Mosaic of the Cuban flag

Cuba nearly eliminates mother-to-child HIV infections

Cuba on 30 June became the first country in the world to receive validation from the World Health Organization (WHO) that it has eliminated mother-to-child transmission (MTCT) of HIV and syphilis. Low-level transmission still occurs there: In 2013, three babies were born with congenital syphilis and two with HIV. But the country has met the official WHO criteria for elimination: fewer than 50 cases per 100,000 live births for at least 1 year.

Although Cuba is a relatively small country with an extremely low prevalence of HIV—it has fewer than 4000 HIV-infected women—Pan American Health Organization Director Carissa Etienne called this “a truly historic accomplishment.” Etienne said Cuba’s elimination of MTCT of HIV and syphilis “provides inspiration for other countries.”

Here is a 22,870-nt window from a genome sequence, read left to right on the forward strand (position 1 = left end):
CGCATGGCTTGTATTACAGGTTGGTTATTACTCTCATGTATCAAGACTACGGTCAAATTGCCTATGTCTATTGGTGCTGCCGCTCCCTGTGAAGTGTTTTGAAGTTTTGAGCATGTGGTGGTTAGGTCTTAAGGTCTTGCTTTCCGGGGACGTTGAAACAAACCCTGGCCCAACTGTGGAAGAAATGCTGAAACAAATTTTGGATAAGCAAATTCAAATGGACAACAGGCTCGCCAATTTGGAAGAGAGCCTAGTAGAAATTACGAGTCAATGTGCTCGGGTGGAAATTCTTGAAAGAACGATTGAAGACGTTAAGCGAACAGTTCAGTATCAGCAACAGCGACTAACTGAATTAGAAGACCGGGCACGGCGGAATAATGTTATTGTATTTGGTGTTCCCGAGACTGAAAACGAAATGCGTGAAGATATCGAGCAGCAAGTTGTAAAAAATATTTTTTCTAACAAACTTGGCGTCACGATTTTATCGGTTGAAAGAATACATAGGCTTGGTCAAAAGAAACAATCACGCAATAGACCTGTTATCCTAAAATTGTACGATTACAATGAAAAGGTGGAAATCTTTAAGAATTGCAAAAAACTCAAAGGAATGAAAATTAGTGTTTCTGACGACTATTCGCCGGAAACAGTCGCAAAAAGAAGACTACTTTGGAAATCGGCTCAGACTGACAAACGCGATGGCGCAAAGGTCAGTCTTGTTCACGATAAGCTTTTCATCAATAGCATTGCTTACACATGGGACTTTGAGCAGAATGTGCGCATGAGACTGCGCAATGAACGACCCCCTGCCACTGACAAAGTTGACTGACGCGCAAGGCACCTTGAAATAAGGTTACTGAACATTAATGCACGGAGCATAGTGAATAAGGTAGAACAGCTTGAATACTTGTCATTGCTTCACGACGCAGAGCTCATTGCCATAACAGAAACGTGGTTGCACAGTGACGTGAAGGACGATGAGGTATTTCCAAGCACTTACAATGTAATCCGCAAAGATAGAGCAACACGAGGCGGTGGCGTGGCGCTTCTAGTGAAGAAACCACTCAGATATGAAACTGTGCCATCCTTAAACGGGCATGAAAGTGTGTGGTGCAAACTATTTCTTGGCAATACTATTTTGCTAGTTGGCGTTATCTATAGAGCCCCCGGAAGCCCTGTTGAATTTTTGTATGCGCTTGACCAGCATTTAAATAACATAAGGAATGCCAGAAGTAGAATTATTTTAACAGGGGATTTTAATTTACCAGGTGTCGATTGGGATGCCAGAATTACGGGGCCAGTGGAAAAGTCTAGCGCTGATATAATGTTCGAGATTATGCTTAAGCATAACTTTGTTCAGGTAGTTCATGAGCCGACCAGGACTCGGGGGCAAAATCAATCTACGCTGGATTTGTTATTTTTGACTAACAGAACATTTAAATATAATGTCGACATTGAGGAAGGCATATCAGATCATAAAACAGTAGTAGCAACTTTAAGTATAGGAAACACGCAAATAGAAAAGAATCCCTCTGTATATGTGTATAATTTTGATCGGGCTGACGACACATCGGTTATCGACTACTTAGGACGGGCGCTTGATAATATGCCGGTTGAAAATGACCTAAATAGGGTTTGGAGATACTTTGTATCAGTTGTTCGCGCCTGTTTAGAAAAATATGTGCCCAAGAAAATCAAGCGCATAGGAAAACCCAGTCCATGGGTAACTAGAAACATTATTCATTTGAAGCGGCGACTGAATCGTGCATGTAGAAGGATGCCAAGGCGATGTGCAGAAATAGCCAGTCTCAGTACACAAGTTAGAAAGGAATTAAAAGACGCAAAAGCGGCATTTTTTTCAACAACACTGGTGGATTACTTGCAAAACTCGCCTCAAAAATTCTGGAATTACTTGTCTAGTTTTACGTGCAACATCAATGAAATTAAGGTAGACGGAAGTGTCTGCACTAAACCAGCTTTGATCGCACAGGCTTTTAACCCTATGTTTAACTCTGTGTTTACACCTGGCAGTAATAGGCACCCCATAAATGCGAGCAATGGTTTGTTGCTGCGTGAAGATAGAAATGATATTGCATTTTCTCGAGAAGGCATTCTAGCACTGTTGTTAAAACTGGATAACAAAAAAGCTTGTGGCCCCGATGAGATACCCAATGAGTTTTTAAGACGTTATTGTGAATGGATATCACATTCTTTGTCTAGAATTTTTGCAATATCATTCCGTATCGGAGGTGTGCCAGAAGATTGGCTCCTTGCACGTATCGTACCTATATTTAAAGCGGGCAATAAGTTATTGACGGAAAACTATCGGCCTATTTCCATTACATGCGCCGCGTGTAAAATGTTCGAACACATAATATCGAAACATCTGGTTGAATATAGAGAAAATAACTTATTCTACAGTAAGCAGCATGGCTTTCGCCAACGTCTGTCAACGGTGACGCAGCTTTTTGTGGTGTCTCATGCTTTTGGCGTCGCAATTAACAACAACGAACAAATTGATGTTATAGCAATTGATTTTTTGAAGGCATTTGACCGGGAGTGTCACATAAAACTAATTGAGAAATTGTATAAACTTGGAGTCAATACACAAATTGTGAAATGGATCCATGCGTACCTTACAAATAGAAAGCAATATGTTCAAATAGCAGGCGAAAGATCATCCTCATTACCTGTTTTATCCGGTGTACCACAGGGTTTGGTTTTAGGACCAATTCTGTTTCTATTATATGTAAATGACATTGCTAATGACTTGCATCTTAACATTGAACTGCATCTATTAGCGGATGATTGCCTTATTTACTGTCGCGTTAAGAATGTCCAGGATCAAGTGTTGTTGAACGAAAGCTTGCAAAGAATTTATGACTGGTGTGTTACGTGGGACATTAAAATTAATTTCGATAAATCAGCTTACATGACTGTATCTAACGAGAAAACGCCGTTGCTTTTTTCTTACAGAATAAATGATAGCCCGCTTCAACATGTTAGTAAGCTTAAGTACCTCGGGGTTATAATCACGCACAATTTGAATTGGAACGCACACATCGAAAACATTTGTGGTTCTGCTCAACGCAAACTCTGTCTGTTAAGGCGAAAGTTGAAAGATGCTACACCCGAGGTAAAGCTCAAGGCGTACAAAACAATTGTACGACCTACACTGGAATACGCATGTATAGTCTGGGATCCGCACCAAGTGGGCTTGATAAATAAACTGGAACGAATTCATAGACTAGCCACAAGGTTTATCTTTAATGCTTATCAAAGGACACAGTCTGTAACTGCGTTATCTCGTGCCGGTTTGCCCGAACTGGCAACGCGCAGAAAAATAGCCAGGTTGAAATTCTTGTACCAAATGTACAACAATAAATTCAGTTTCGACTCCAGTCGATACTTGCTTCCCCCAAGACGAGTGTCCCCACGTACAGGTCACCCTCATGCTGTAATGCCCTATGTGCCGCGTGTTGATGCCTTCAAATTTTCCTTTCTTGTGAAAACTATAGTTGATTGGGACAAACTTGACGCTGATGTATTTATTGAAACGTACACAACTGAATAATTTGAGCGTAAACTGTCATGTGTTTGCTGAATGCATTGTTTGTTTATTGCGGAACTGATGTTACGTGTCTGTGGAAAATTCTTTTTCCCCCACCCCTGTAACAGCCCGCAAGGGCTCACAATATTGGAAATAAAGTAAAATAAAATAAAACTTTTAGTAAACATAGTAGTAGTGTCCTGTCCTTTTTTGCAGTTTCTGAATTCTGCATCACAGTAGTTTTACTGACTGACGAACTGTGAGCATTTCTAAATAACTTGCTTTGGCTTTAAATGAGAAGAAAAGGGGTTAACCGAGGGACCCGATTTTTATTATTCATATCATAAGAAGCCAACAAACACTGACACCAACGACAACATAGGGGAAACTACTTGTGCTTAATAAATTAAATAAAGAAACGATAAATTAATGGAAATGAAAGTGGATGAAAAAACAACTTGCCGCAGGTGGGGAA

WHO estimates that worldwide, some 240,000 babies were born with HIV in 2013 and 1 million women pregnant women are infected with syphilis each year. Countries must apply for validation of elimination, a process that involves documentation and site visits, and Etienne said that some 30 other countries are requesting that status. She noted that at least two large countries, the United States and Canada, likely have reached the elimination goal but are not seeking WHO validation.